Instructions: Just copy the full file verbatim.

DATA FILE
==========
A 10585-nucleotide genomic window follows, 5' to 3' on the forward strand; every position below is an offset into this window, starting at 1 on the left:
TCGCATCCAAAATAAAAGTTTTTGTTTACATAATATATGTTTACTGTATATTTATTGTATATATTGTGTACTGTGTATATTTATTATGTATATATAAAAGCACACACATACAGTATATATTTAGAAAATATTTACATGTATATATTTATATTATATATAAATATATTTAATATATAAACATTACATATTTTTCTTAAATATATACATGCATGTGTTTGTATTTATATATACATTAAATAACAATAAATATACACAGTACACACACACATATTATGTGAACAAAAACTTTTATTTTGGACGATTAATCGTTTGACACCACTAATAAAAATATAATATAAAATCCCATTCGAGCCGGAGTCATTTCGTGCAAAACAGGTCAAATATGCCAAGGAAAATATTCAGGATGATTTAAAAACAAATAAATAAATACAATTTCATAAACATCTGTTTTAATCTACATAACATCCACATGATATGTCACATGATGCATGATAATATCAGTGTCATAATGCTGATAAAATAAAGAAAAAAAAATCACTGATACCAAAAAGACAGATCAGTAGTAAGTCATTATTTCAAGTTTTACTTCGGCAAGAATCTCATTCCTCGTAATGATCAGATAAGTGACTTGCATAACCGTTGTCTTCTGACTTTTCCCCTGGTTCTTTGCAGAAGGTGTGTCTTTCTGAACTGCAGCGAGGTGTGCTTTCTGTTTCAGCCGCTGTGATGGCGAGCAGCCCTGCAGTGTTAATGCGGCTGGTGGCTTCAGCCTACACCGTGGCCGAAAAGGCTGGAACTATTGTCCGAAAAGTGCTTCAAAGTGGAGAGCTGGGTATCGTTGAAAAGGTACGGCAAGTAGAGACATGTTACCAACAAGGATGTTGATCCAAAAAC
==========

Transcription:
A 10585-nucleotide genomic window follows, 5' to 3' on the forward strand; every position below is an offset into this window, starting at 1 on the left:
TCGCATCCAAAATAAAAGTTTTTGTTTACATAATATATGTTTACTGTATATTTATTGTATATATTGTGTACTGTGTATATTTATTATGTATATATAAAAGCACACACATACAGTATATATTTAGAAAATATTTACATGTATATATTTATATTATATATAAATATATTTAATATATAAACATTACATATTTTTCTTAAATATATACATGCATGTGTTTGTATTTATATATACATTAAATAACAATAAATATACACAGTACACACACACATATTATGTGAACAAAAACTTTTATTTTGGACGATTAATCGTTTGACACCACTAATAAAAATATAATATAAAATCCCATTCGAGCCGGAGTCATTTCGTGCAAAACAGGTCAAATATGCCAAGGAAAATATTCAGGATGATTTAAAAACAAATAAATAAATACAATTTCATAAACATCTGTTTTAATCTACATAACATCCACATGATATGTCACATGATGCATGATAATATCAGTGTCATAATGCTGATAAAATAAAGAAAAAAAAATCACTGATACCAAAAAGACAGATCAGTAGTAAGTCATTATTTCAAGTTTTACTTCGGCAAGAATCTCATTCCTCGTAATGATCAGATAAGTGACTTGCATAACCGTTGTCTTCTGACTTTTCCCCTGGTTCTTTGCAGAAGGTGTGTCTTTCTGAACTGCAGCGAGGTGTGCTTTCTGTTTCAGCCGCTGTGATGGCGAGCAGCCCTGCAGTGTTAATGCGGCTGGTGGCTTCAGCCTACACCGTGGCCGAAAAGGCTGGAACTATTGTCCGAAAAGTGCTTCAAAGTGGAGAGCTGGGTATCGTTGAAAAGGTACGGCAAGTAGAGACATGTTACCAACAAGGATGTTGATCCAAAAAC